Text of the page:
I was the child who tore through a house like a ball of chaos. I was messy, loud, and constantly creating with things like paint, crayons, markers and tiny little pieces of paper.
I was surrounded by organized, strong women who kept the ship on course while I could explore every weird little corner of my brain, and while that was really helpful in my creative growth, I think it also kind of helped shape me into the hot mess that my life became for my adolescence and early adulthood. You win some, you lose some.
I need to emphasize that this was bad, guys. I’m talking "spend savings on a digital camera and lose it in 48 hours" bad. I'm also talking "replace said camera and lose it in a snowbank, only to find it in the spring when the snow melts" bad. I was a swirling mess of losing things, forgetting assignments, being exhausted (because it took so much brain power just to cover the basics in my life) and on top of that, I was given as little responsibility as possible. I didn't have a house key. I wasn't able to drive. I didn't have much of a social life. My family wasn't in the business of making me miserable, it was just clear at the time that I couldn't handle adding any more to my plate. I was barely handling the basics, and I kind of thought that was just who I was.
Now, eventually, like most people, I started to grow out of it. I never had the clean house my homemaker grandmother instilled into my mother, and I think that's ok. I ate my veggies, paid my bills, feed myself and my cat, and while I didn't do all of those things perfectly, I got them done and it was ok. Could I take on more responsibility? Was I meeting expectations that my professors had of me? Not even close. But I was somehow paying my rent, feeding little baby Autumn (my cat) and dressing myself, so I thought it was good enough and that slowly, I'd get better at it.
I never really did, though. I took my bare minimum of adulthood as far as I could, and I did try. I really, really did. But every time I would try to push myself and take on more responsibility, I'd burn out in a week or two, all my current engagements would crumble, and I'd feel super shitty about myself. I'd buy a cute planner, use it for a week, get bored because it lacked a super specific function I wanted to track, and completely stop using it. I'd straight up let my life fall into disrepair because my cute lil planner wasn't a) entertaining to use and b) not customizable enough to fit my ridiculous range of hobbies and goals.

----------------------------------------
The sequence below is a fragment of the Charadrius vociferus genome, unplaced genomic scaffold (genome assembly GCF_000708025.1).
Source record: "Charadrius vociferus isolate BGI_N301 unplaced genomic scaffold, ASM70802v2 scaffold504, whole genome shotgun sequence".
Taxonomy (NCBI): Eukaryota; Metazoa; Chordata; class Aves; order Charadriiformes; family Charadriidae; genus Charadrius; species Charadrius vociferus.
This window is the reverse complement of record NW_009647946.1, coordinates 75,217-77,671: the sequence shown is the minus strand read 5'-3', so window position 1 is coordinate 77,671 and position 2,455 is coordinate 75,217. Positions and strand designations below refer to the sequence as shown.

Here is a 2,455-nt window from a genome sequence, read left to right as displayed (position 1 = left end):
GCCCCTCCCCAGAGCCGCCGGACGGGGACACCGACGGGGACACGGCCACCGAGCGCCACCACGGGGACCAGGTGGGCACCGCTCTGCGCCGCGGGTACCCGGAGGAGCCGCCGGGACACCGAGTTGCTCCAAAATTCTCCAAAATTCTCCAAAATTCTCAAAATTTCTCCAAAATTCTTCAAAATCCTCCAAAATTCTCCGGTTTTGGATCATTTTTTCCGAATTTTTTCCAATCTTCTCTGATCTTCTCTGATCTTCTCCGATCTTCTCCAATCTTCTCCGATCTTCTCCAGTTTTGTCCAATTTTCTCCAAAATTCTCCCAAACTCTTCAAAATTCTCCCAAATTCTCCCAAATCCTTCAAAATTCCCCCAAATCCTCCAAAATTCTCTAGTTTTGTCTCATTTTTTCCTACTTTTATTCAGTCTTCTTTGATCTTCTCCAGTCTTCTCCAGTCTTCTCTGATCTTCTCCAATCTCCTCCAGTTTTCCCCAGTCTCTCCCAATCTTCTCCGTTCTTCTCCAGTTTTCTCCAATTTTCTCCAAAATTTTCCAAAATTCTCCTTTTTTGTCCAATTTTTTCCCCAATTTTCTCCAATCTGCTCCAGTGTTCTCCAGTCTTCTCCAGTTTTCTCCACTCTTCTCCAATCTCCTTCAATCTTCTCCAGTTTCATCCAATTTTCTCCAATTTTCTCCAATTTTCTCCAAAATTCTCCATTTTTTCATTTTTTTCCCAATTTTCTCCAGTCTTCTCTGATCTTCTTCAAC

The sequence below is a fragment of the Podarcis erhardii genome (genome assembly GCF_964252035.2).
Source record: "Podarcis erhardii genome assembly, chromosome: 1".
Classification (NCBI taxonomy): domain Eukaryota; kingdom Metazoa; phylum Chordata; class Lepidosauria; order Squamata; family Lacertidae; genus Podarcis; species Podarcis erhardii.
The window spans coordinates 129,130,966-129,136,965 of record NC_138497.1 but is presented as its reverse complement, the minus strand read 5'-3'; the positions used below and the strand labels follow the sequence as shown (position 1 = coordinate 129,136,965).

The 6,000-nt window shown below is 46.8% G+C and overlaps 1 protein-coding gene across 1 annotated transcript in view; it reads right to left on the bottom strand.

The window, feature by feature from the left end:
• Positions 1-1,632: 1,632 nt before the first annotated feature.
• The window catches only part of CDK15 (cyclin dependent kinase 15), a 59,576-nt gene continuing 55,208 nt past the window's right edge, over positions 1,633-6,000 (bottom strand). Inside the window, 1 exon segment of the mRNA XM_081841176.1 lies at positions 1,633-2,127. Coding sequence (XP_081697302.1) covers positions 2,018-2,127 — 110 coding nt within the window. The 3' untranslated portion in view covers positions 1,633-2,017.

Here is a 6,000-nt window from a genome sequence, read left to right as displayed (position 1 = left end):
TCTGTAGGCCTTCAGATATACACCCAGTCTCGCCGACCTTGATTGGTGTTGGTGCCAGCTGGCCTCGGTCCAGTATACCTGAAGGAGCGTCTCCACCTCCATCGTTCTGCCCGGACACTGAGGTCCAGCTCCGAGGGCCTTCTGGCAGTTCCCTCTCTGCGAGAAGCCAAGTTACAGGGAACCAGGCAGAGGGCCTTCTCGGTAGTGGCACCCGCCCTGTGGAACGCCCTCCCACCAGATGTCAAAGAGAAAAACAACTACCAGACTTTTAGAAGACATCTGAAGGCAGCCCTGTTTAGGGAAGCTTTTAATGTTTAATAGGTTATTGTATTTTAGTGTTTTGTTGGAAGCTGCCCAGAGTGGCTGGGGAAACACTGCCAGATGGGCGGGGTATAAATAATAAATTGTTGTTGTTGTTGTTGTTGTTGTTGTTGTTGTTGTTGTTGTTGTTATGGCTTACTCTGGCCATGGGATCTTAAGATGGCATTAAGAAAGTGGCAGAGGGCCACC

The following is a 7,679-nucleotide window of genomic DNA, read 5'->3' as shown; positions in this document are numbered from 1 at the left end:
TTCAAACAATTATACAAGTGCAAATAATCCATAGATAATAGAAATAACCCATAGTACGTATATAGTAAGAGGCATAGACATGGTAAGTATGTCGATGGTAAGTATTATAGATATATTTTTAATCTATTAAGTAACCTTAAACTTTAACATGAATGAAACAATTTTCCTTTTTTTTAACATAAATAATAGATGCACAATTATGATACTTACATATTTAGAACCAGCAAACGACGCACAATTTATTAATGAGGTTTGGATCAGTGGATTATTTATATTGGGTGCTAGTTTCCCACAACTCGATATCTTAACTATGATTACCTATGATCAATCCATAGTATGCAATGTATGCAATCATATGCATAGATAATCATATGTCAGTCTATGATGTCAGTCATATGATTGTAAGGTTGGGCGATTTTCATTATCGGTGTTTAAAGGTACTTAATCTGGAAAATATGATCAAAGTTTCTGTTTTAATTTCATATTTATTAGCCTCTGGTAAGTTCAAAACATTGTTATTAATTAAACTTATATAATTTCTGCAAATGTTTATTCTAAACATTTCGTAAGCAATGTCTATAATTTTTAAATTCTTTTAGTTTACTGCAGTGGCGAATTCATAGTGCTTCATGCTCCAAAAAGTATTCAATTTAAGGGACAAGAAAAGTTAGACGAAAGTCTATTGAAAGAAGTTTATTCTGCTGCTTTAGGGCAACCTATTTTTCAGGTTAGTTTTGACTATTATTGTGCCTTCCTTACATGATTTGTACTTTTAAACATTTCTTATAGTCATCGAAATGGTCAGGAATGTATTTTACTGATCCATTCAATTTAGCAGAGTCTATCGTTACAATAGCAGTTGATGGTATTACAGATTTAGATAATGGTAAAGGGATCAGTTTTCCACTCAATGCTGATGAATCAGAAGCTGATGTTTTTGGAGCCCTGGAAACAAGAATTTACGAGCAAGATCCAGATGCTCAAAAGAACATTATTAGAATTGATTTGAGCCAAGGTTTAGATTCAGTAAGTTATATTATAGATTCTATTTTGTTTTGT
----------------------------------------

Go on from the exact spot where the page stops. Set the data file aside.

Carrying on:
Then, one day, while I was deep, deep into a Youtube spiral, I found Bullet Journaling. I wish I could tell you exactly what video I found, but alas, I cannot, I can only link one of my faves below for you, one that will give you a nice overview.
This build-as-you-go planner system, full of cool habit trackers and monthly, weekly and yearly spreads that you build an fill in yourself was everything I wanted. It was engaging, fun to do, and while I don't journal daily (anymore), I could journal right in between my weekly spreads, so looking back at my old journals gives a concrete look at both my emotional state and the responsibilities and lifestyle I was leading around that time. You can even use an index to keep yourself even more organized!
Another thing I love about bullet journaling (or #bujo) is the online community around it. A quick search anywhere (especially Instagram, Pinterest or Youtube) will give you lots of results and ideas, from more minimal spreads to elaborate, beautiful, illustrated and colourful options. I usually go for a more minimal option, and I don't do everything that bullet journallers do, but I've found a system, I make it my own and I've found something that works for me. If I'm still a hot mess, I'm definitely the good kind now, like a cinnamon bun hot from the oven when the icing gets everywhere.